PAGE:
Allow me to apologize because that was a bit of a trick question because the answer never changed.  We go back to God.  “But wait,” you say, “if God gave the stream, only for it to dry up?  How can you count on Him again?  After all, God’s plan failed?”  Well, the simple answer is to realize that God’s plan didn’t fail – the stream did.  God never promised that the stream would provide water indefinitely.  It too fell victim to the drought.  But when we remember that all things on earth and in nature fall under the power of God, we can maintain a clearer perspective.  We also learn from Elijah’s response.  Did he panic?  No.  He listened for a Word from God, which he received – telling him to go to the well and wait for a widow whom God had commanded to supply him with food.

Of course, she was also obedient to the calling of the Lord by being at the well and providing what little food she had left to Elijah, instead of keeping it for her and her son to eat.  Again, it doesn’t make sense to give away your last meal to a total stranger, but God promised her abundance for her obedience.  The flour and oil used to make the bread never ran out for the duration of the famine in the land.  Once again, God had presented a supernatural solution.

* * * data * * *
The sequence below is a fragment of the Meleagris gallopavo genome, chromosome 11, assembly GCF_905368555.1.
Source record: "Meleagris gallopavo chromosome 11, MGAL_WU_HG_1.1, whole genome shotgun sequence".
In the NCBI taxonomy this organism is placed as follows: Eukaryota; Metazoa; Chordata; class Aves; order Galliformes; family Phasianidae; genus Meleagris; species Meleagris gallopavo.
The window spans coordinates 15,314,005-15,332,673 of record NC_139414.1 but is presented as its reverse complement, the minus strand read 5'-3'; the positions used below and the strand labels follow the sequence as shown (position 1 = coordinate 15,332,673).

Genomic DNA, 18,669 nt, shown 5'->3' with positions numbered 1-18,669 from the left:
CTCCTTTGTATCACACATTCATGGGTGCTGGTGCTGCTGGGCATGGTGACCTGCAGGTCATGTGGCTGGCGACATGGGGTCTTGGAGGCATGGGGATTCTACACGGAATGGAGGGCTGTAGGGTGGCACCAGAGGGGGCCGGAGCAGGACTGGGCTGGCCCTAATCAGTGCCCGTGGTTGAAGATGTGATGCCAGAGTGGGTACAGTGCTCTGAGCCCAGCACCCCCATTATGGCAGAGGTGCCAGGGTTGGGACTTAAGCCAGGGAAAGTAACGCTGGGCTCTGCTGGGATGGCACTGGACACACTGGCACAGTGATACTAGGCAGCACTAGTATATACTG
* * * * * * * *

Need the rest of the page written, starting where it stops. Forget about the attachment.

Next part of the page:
But take note of the method God used.  The Bible says that the flour was never used up and the oil never ran dry.  What it doesn’t say is that her pantry was stocked with cases of flour or gallons of oil.  She never had an excess, but she never ran out either.  Her abundance came in small doses of blessings that did not end.  I think we hear the word “abundance” and we mistake it for surplus.  While we may never have more money than we can manage or more stuff than we have places to put it, we must remember that the abundance of God can and will be found even in the smallest morsels of the daily bread we ask for in the Lord’s Prayer.  So like Elijah with the stream, the widow could offer thanks to God for His great gift!